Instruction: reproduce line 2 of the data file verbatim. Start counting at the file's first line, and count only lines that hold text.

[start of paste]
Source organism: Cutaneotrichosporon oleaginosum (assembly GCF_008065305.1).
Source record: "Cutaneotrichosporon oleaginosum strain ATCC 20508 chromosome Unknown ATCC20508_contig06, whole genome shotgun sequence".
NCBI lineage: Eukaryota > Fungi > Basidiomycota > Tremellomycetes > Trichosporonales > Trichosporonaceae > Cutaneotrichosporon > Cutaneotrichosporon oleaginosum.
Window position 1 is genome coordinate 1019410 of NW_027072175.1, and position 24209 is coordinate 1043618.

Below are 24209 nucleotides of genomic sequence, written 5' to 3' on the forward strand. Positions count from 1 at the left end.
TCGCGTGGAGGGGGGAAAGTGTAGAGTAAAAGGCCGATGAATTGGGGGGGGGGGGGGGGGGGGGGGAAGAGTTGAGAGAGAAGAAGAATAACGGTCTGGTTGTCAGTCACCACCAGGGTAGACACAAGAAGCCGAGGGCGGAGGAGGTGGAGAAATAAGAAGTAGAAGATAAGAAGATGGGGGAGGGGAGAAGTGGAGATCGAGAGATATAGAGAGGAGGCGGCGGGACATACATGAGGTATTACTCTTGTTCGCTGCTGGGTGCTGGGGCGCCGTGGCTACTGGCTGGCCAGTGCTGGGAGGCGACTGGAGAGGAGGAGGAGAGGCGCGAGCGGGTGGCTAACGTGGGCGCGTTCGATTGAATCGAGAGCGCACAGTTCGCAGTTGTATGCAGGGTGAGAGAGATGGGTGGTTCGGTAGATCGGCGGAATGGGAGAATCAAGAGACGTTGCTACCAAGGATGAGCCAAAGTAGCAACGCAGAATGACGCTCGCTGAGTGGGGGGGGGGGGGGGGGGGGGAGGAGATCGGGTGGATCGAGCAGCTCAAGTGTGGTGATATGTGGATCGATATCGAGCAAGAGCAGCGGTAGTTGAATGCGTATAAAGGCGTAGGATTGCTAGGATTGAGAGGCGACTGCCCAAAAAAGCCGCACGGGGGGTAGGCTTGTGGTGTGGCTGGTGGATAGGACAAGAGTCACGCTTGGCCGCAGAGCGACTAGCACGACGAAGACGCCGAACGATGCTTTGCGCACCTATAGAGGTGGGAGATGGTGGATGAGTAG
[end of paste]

Source record: "Cutaneotrichosporon oleaginosum strain ATCC 20508 chromosome Unknown ATCC20508_contig06, whole genome shotgun sequence".